About Carthage Punic Port and Museum
The Carthage Punic Port and Punic Port Museum can be found in the area of the ancient Carthaginian harbour near modern day Tunis.
Carthage Punic Port and Museum history
This ancient superpower built its reputation on its mastery of the seas and the ancient Port of Carthage would have once held over two hundred of the most powerful warships of the time.
Originally destroyed after the Roman capture of the city in 146BC, it was later revived by the Romans themselves to serve the growing commercial needs of the now-Roman city of Carthage.
According to ancient sources, the commercial harbour was in the shape of a rectangle measuring 456 meters by 356 meters, linked with the sea by a channel 20 meters wide. The naval harbour to the north, which was surrounded by a high wall, had a diameter of 325 meters. A channel giving it direct access to the sea was constructed only during the Third Punic War. The naval harbour alone had moorings for some 220 vessels, both along the landward side and around the island.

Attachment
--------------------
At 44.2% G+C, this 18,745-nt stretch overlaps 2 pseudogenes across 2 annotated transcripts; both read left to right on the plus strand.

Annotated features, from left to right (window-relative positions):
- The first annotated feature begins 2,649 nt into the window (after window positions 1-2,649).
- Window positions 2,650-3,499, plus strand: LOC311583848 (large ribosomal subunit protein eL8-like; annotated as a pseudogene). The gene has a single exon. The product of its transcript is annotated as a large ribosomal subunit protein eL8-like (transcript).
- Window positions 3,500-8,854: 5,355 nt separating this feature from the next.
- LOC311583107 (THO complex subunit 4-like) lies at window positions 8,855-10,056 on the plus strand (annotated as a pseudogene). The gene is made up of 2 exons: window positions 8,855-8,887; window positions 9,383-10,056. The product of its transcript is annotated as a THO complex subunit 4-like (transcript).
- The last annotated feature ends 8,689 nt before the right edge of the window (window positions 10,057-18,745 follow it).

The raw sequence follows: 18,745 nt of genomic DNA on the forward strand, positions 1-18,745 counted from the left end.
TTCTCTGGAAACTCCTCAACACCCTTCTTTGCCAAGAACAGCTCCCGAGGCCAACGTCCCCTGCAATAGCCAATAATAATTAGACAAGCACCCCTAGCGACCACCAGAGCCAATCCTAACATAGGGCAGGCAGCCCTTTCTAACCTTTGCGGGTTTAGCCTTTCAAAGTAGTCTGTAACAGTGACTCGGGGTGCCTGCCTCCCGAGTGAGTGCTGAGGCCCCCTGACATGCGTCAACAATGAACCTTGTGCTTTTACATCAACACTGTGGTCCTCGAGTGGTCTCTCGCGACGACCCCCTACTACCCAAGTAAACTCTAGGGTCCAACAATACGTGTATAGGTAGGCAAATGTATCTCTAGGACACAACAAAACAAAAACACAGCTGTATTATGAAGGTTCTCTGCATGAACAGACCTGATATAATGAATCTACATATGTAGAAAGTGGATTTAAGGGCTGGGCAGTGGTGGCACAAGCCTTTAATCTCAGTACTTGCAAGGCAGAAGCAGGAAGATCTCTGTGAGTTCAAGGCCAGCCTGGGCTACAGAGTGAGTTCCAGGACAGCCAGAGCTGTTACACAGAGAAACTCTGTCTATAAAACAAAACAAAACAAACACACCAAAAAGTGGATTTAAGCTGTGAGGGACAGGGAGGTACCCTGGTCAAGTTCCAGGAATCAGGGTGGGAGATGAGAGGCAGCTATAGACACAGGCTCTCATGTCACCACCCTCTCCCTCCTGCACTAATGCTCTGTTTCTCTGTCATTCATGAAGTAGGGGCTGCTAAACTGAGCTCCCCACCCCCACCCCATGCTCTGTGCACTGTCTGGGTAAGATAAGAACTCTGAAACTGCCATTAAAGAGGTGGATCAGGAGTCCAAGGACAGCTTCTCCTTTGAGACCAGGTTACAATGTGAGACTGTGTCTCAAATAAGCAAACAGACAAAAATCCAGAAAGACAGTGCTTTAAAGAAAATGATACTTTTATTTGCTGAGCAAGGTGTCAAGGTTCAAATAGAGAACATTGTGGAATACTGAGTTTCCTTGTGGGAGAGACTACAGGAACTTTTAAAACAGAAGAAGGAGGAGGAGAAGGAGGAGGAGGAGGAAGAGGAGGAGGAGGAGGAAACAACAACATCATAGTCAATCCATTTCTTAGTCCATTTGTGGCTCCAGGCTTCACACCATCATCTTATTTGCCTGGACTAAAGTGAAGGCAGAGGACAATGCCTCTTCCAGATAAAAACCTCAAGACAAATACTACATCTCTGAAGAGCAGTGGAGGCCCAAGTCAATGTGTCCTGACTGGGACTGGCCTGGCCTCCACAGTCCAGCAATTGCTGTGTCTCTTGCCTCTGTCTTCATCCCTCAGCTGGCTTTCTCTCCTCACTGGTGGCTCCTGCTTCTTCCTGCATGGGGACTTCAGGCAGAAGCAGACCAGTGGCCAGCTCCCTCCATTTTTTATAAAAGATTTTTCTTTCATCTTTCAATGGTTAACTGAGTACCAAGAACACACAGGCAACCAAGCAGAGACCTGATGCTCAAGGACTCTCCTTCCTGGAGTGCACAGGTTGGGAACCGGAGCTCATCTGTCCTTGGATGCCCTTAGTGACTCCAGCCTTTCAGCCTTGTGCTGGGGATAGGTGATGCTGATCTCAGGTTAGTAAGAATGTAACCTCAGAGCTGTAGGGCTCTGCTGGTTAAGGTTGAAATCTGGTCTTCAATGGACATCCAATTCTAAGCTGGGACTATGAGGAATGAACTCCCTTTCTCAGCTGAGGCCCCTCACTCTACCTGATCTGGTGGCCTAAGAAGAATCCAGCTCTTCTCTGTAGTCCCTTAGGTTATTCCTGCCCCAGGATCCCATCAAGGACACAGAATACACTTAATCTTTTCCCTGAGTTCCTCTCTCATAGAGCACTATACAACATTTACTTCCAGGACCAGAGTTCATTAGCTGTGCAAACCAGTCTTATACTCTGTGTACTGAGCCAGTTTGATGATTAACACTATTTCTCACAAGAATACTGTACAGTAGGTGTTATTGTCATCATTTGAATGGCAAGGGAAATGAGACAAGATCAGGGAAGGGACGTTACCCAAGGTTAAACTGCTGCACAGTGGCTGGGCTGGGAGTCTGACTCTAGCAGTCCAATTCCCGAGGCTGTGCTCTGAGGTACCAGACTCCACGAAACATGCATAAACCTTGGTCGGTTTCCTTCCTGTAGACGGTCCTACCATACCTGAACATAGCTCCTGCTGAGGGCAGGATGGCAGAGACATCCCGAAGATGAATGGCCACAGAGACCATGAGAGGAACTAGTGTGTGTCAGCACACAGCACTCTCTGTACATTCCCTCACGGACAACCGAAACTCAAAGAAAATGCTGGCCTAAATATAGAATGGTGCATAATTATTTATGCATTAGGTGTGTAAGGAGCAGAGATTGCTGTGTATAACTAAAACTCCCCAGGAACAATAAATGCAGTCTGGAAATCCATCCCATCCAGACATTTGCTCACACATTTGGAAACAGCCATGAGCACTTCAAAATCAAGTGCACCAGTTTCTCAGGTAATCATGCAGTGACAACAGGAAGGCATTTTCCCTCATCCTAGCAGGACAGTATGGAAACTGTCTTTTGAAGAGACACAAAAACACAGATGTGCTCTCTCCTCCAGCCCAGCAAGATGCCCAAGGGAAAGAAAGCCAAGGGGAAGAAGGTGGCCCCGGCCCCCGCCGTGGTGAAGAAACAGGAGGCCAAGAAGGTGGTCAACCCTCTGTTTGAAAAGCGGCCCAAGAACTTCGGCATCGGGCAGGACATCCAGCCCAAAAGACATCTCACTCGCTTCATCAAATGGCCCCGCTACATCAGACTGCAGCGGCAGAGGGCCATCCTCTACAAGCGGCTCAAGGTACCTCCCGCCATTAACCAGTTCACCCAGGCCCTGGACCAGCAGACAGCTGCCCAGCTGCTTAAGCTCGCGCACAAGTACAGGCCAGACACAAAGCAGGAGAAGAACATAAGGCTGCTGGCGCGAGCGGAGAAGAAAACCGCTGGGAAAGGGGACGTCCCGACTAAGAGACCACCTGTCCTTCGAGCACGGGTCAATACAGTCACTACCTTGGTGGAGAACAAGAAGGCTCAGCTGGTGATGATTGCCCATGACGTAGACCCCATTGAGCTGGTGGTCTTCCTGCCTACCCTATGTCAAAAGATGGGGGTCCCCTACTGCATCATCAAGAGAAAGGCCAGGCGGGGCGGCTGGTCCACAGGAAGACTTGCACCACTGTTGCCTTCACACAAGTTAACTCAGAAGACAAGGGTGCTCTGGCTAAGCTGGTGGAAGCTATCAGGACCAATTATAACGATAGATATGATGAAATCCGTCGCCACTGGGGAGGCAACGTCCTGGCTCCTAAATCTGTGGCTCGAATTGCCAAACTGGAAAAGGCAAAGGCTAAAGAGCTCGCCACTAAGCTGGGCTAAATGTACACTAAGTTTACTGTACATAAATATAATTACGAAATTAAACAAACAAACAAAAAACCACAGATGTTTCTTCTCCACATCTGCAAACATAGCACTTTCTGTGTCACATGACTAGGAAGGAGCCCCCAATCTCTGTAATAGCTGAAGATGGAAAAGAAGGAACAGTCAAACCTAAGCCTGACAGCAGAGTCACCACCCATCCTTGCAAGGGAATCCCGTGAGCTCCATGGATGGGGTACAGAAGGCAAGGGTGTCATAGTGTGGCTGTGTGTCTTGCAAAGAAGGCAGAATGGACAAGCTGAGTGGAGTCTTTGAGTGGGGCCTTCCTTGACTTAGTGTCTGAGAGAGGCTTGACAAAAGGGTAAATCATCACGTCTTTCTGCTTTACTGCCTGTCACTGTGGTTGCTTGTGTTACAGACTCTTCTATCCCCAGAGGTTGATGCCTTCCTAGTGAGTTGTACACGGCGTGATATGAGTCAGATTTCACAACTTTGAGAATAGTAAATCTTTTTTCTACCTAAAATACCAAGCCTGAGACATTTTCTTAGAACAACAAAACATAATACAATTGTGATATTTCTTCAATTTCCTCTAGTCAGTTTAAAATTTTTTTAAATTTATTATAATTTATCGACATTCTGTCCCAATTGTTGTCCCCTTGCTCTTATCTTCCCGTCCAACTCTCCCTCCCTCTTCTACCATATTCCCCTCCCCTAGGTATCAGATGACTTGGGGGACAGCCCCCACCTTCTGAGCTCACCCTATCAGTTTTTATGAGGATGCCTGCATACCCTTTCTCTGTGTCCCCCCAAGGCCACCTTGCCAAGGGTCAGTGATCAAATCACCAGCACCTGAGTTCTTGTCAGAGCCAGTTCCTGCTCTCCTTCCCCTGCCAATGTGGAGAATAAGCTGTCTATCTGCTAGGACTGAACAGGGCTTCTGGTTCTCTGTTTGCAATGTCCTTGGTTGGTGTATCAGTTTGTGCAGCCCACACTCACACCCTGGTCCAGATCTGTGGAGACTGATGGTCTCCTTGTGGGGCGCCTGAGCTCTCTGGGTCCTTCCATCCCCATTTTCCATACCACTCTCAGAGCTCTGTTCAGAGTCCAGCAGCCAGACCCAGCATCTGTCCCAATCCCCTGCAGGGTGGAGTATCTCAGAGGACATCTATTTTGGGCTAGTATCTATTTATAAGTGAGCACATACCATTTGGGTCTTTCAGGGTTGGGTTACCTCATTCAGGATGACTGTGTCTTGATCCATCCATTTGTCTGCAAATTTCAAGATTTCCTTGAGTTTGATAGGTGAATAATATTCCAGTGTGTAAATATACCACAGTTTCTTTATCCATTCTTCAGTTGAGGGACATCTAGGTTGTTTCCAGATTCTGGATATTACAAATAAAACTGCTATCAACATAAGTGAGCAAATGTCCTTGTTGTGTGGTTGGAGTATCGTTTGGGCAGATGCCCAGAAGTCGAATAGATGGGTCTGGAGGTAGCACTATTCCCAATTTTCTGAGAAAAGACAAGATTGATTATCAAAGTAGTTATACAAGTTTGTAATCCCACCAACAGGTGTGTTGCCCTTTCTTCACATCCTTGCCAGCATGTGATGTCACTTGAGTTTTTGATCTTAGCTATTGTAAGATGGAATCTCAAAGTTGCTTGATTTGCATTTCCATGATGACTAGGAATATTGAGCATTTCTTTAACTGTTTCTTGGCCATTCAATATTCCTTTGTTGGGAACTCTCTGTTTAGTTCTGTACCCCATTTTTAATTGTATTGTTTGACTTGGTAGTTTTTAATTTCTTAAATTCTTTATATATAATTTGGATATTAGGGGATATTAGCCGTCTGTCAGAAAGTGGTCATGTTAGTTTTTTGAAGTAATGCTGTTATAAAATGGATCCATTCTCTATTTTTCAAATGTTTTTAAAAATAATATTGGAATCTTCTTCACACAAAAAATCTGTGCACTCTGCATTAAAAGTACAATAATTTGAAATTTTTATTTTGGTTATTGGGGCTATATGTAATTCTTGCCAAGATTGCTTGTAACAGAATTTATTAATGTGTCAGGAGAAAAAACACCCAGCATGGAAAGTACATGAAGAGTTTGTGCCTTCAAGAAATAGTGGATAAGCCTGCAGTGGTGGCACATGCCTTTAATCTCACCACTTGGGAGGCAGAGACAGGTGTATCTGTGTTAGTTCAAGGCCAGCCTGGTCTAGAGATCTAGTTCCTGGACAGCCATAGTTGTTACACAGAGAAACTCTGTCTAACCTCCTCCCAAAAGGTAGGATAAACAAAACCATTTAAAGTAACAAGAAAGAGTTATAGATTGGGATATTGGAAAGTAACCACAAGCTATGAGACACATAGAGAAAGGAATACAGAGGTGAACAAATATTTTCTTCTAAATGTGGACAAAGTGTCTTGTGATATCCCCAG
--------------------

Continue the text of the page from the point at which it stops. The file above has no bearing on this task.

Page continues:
The ports were filled in by Scipio after Carthage’s destruction in 146 BC, but in the 2nd century AD the Romans reinvented the islet as a circular forum, with two temples, and used the port to house their merchant fleet, which shipped wheat to Rome. Rises in the sea level meant the quay walls had to be raised several times. By the end of the 6th century, the harbour had fallen into disuse.
Carthage Punic Port and Museum today
Today, only the shape of these legendary ports, the coveted basis of Carthage’s power and prosperity, remains.
There are a handful of remains and ruins on the site as well as the small Punic Port Museum which has a number of models that reconstruct what the Punic Port would have looked like in its prime.
Getting to Carthage Punic Port and Museum
The port is a 30 minute drive from Tunis Carthage International Airport. Carthage Hannibal train station is a 20 minute walk away.